« Archives in July, 2019

All Together Now

Finally, after four months of interruptions, priorities, fragmented blocks of time, and truly awful weather, some of which begat the need for a new rudder, N313TD is back to operational status.

When I installed the new RDAC, I had to leave the left side CHG and EGT probes unconnected, because the wires wouldn’t reach the new RDAC location.  Yesterday, I ran the K-type extensions from both sets of probes to the new location and connected them accordingly, and as far as I know, they all go to the right terminals.  To truly test it out, I need to heat up the cylinder head and probes with a heat gun to find out which is which, but that’s not happening at a tie down in Santa Monica.   I know 1 and 3 are right.  It’s 2 and 4 that might not be.  You see, I ran the wires and wrapped them in spiral wrap before I thought to mark which was which.   The photo above shows a messy, but functional arrangement with enough extra wire to allow switching terminals, although I believe I can set them in the EFIS.  At that point, I can clean them up and make them all nice.  But for now, they’re secure and self-supporting, so I’m good.

The other thing that happened on the way to the new RDAC module was that I somehow picked up an extra 2500 ohms between the fuel tank and the Fuel Level inputs.  This new RDAC has a DIP switch for a pull-up circuit on most of the sensor inputs.  The manual says you’re supposed to have the pull-up on for float-type senders, but if it’s on, the resistance drops to zero and the fuel level reads full.  Not useful.

With the pull-up circuit off, ~8 gallons reads about 1500 ohms, according to the raw level reading in the EFIS.   One of my tanks is pretty much there, because I leveled the airplane and the fuel on the left side is juuuuuust touching the outboard rib of the tank.  So I half-assed it using the settings below until I can properly calibrate by emptying each tank and adding back 3.5 gallons at a time.   The gradations are from the previous measurements.

Opinions are strong on this, with most of them in the key of “you should use a totalizer and do the math” and “if you keep track of what you put in and the time you fly, you don’t need a gauge.”   But the saner voices acknowledge that fuel gauges are a good redundancy to a totalizer, and I tend to agree.  Either way, I now have everything I had before the old RDAC went tits-up, and then some.  #1 and #3 CHT’s aren’t randomly dropping out anymore, and the left-side fuel level doesn’t randomly jump from its normal reading to full tank.  The EFIS is still a mess.  I can’t get it to take the latest update and it can’t read any of the raster maps I’ve uploaded, and I’m getting pretty damn good at QGIS, so I’m not as happy with it as I should be.  But it’s still performing well for a 2010 unit that’s no longer being manufactured.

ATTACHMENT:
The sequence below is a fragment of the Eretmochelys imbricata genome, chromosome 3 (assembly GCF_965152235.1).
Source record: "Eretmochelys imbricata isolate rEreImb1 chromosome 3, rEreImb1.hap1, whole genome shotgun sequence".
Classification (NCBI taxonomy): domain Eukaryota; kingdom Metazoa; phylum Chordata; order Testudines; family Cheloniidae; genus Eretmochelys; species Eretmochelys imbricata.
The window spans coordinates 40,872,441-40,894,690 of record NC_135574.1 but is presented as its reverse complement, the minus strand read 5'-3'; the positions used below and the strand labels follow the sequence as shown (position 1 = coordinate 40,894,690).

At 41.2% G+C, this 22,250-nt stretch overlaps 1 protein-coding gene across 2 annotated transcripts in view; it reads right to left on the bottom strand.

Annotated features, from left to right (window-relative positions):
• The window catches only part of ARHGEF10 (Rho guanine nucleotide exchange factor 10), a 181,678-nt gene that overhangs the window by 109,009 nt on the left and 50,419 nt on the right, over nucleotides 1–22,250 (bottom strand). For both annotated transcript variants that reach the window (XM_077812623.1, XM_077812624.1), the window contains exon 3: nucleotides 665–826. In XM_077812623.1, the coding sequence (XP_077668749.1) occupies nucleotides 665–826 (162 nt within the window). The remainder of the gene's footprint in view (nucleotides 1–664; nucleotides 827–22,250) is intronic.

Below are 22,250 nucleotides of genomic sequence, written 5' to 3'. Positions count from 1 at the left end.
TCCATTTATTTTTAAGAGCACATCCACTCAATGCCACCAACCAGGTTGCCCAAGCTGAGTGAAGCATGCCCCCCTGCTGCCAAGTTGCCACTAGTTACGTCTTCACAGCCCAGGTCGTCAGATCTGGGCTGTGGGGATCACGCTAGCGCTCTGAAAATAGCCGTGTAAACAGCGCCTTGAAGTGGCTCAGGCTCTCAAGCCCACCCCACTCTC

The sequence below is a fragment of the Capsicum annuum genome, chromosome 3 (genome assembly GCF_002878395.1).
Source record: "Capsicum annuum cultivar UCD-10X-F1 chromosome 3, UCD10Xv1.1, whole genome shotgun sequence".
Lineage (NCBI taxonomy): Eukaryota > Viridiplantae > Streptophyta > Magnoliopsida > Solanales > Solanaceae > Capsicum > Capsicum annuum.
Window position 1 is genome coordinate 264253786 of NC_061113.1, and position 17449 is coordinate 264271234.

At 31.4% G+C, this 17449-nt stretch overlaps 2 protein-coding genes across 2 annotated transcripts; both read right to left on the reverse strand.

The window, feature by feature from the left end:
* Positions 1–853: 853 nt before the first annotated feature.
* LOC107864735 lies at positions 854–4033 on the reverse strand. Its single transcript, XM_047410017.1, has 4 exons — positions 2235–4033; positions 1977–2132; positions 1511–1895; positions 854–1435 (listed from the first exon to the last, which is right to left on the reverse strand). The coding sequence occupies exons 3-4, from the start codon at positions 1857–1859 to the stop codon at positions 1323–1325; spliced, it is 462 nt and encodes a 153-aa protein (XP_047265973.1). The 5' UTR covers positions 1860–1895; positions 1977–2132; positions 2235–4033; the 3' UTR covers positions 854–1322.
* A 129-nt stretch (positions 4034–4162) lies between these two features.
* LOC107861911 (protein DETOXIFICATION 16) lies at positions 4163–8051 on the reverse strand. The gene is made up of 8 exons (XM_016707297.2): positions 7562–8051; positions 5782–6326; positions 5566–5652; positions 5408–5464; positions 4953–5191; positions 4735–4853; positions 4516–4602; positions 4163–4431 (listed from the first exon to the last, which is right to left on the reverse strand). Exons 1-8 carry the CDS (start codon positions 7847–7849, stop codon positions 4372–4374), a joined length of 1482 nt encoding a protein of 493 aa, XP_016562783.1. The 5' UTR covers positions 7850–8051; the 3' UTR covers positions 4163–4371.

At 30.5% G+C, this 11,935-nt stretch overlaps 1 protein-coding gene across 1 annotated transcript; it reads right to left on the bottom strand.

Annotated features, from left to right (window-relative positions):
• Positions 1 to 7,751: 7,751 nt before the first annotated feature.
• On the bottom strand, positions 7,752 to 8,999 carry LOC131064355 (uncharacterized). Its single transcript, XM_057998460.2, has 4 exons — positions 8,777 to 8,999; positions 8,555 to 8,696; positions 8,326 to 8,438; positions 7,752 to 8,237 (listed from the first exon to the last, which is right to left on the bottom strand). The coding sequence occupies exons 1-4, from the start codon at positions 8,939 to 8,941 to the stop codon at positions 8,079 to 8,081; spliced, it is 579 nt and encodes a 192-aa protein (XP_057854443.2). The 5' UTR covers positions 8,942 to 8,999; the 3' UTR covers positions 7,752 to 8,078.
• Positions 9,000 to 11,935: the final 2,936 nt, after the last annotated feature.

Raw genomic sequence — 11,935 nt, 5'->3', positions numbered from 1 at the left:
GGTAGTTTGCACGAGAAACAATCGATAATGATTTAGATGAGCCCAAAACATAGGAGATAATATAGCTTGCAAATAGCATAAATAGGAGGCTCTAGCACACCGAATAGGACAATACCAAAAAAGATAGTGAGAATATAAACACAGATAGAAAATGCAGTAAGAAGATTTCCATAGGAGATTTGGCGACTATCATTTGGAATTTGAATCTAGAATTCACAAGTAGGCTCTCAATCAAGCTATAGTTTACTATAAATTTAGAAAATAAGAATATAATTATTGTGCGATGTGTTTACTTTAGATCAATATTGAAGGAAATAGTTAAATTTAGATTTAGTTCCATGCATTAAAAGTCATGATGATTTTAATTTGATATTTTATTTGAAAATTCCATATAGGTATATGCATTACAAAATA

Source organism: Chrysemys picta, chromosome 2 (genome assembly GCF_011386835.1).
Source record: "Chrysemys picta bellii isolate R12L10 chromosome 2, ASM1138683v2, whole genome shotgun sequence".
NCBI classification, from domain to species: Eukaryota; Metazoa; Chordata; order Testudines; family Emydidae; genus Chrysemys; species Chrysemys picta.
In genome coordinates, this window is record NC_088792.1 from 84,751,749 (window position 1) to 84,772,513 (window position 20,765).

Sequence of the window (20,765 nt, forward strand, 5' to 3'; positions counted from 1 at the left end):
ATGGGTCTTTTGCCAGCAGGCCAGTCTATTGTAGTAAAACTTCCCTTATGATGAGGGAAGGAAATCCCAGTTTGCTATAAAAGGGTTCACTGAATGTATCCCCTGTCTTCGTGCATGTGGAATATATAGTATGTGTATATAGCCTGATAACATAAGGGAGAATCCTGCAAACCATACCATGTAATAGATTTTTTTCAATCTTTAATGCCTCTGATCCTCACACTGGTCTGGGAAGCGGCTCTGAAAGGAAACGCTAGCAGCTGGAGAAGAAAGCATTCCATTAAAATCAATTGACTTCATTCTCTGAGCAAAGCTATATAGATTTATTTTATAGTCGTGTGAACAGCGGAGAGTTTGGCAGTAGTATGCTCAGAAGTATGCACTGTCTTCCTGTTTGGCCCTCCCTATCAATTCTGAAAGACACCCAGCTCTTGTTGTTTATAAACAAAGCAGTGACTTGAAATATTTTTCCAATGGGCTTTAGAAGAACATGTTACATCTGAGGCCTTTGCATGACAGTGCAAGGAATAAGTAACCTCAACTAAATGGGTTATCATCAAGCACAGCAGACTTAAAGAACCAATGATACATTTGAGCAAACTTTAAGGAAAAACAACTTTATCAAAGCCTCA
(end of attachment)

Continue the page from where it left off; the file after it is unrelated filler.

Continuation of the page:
Did I mention I was doing this stuff outside at a tie down at SMO?  Yeah, about that.  No electricity, so no luxuries, specifically, no heat gun, which means yours truly was shrink-wrapping wire with a barbecue lighter and a cupped hand.

All repairs are field repairs, yo.   Can’t wait to install the Fed-mandated ADSB equipment before 2020.

New Rudder is On!

The new rudder is on, and the plane flies well. I think it may even fly a little better than before, but that could be a placebo effect. A couple of notes though:

  • The rod bearing distance measurements on the drawing referencing the inner surface of the spar is farking stupid. It means you have to subtract the thickness of the spar and doubler plates if you want to adjust your rod bearings using the accessible side of the spar as your starting point.
  • There’s also no way I can think of to get a 1/64″ accurate measurement of the rod bearing hole center to the spar without some weird contraption.
  • Salvage as much as possible from the old piece. In this case, I was only able to get the counterweight and the fairing attach strips, but it provided an excellent opportunity to practice drilling out rivets.
  • Use a plastic zip tie to cut out the excess pro seal from the rivet holes on the trailing edge before riveting. This works way better than it should and won’t scratch the work.

Once I actually got the parts and a solid block of time to work on it, it went really quickly. 10 years ago, I spent a lot of time puzzling things out and correcting mistakes. This time around, it was almost easy.